Frequently Asked Questions About COVID-19 Testing

Can someone test negative and later test positive on a viral test for COVID-19?

Yes, it is possible. You may test negative if the sample was collected early in your infection and test positive later during this illness. You could also be exposed to COVID-19 after the test and get infected then. Even if you test negative, you still should take steps to protect yourself and others. See Testing for Current Infection for more information.


Should I be tested for a current infection?
 

The following people should get tested for current COVID-19 infection:

  • People who have symptoms of COVID-19.

  • People who have had a known exposure to someone with suspected or confirmed COVID-19.

    • People who are fully vaccinated should get tested 3-5 days after exposure, and wear a mask in public indoor settings for 14 days or until they receive a negative test result.

    • People who are not fully vaccinated should quarantine and be tested immediately after being identified, and, if negative, tested again in 5–7 days after last exposure or immediately if symptoms develop during quarantine.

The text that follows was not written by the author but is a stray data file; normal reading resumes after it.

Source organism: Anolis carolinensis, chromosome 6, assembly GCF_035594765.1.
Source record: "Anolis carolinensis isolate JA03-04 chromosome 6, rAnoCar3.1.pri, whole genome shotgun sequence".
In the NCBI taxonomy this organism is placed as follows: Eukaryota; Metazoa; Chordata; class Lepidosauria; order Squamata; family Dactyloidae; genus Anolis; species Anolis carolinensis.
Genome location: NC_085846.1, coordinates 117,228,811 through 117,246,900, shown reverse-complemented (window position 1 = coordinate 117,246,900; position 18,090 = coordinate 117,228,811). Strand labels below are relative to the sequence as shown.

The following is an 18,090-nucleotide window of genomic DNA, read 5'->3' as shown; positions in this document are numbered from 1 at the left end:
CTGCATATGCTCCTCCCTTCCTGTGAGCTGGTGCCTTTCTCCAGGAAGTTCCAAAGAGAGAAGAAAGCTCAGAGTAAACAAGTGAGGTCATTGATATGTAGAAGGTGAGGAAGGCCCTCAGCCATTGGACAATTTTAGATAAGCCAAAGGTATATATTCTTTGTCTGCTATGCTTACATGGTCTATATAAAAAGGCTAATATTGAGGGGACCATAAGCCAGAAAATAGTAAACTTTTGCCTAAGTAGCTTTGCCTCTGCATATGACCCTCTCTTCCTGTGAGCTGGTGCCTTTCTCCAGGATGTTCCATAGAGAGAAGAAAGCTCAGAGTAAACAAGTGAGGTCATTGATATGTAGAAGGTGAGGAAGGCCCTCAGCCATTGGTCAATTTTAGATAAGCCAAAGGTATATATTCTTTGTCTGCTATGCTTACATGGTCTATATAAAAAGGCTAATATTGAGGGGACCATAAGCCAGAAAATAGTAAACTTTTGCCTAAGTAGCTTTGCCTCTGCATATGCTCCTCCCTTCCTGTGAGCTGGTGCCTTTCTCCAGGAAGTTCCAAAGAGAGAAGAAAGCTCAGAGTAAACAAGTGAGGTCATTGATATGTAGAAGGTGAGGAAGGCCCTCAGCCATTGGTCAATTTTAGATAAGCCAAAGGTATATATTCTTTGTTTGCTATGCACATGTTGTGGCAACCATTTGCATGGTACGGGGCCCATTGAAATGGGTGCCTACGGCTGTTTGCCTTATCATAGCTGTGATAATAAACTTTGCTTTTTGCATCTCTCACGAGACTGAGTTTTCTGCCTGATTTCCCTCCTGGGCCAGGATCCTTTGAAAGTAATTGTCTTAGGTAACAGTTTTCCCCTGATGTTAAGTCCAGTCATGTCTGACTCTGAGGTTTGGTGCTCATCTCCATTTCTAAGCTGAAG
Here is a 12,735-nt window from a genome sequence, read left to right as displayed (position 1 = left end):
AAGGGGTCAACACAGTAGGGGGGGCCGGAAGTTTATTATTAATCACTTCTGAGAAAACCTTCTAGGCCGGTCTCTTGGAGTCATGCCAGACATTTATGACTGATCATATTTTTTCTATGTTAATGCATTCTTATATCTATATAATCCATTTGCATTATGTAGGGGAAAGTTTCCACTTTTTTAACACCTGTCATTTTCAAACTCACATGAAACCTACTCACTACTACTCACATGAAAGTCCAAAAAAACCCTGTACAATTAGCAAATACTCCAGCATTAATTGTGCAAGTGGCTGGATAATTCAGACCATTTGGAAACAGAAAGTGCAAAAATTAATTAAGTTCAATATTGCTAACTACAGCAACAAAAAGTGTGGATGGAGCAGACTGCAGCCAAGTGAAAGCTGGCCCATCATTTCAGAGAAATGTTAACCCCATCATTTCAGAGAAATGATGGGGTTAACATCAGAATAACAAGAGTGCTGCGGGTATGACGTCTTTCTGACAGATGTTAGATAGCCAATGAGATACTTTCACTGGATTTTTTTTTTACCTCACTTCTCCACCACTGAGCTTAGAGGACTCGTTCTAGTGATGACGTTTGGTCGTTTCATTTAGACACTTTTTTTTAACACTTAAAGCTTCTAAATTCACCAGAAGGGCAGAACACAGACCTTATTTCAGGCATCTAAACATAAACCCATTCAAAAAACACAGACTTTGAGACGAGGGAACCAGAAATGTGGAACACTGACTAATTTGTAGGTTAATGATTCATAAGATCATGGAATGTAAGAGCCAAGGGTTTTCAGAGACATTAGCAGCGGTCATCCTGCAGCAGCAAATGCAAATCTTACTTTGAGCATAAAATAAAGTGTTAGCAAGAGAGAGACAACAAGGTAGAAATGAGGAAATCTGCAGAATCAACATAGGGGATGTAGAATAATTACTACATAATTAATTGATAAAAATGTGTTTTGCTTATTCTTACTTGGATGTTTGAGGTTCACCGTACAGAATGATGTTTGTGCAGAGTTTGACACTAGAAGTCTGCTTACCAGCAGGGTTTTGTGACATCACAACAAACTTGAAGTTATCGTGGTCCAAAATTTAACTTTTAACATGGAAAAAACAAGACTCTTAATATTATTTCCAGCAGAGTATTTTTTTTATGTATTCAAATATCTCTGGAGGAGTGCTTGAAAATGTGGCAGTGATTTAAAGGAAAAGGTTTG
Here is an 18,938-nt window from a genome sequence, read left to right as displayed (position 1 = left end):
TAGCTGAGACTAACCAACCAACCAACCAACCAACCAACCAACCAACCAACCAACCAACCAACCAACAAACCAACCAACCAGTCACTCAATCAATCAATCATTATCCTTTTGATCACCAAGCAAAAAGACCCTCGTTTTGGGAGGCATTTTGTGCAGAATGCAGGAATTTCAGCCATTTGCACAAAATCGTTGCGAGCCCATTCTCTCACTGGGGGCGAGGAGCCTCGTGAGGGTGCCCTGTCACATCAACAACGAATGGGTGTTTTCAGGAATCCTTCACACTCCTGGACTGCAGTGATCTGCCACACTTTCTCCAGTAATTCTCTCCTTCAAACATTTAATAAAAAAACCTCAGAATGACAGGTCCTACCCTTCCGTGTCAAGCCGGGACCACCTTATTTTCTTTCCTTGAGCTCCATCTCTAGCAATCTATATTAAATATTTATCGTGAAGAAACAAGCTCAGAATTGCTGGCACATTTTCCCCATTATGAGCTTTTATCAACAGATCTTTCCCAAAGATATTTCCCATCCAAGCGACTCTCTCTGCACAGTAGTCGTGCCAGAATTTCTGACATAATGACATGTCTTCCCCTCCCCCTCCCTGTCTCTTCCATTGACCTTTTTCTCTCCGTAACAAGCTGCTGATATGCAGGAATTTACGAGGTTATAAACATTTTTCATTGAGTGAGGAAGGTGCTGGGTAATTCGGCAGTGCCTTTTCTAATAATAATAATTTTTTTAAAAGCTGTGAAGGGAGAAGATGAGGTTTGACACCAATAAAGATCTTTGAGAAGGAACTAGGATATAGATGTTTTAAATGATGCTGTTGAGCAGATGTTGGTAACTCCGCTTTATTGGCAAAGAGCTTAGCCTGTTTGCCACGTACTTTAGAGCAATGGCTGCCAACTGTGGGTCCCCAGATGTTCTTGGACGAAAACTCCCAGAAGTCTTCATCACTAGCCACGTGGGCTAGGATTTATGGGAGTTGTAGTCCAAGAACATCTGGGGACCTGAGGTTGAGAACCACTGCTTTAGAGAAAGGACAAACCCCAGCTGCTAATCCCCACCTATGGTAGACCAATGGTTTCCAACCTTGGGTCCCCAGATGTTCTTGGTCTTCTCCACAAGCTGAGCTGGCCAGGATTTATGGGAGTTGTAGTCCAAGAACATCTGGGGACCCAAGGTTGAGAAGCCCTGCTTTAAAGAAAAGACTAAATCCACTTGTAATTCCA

• People not fully vaccinated with COVID-19 vaccine who are prioritized for expanded community screening for COVID-19.

  • People not fully vaccinated with COVID-19 vaccine who have been asked or referred to get testing by their school, workplace, healthcare provider, statetriballocalexternal icon, or territorial health department.”

For more information on testing, see

Types of COVID-19 Testing
 

You’ve probably heard a lot about coronavirus disease (COVID-19) testing. If you think you have COVID-19 and need a test, contact your health care provider or local health department immediately. You can also find a community testing site in your state, or buy an FDA-authorized at-home test. Some FDA-authorized at-home tests give you results within minutes. Others require you to mail the sample to a lab for analysis.

There are two different types of tests – diagnostic tests and antibody tests.


Diagnostic tests can show if you have an active

Covid-19 infection and need to take steps to quarantine or isolate yourself from others. Molecular and antigen tests are types of diagnostic tests than can detect if you have an active COVID-19 infection. Samples for diagnostic tests are typically collected with a nasal or throat swab, or saliva collected by spitting into a tube.

Antibody tests look for antibodies in your immune

system produced in response to SARS-CoV-2, the virus that causes COVID-19. Antibody tests should not be used to diagnose an active COVID-19 infection. Antibodies can take several days or weeks to develop after you have an infection and may stay in your blood for several weeks or more after recovery. Samples for antibody tests are typically blood from a finger stick, or blood drawn by your doctor or other medical personnel.

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Source: U.S. Food & Drug Administration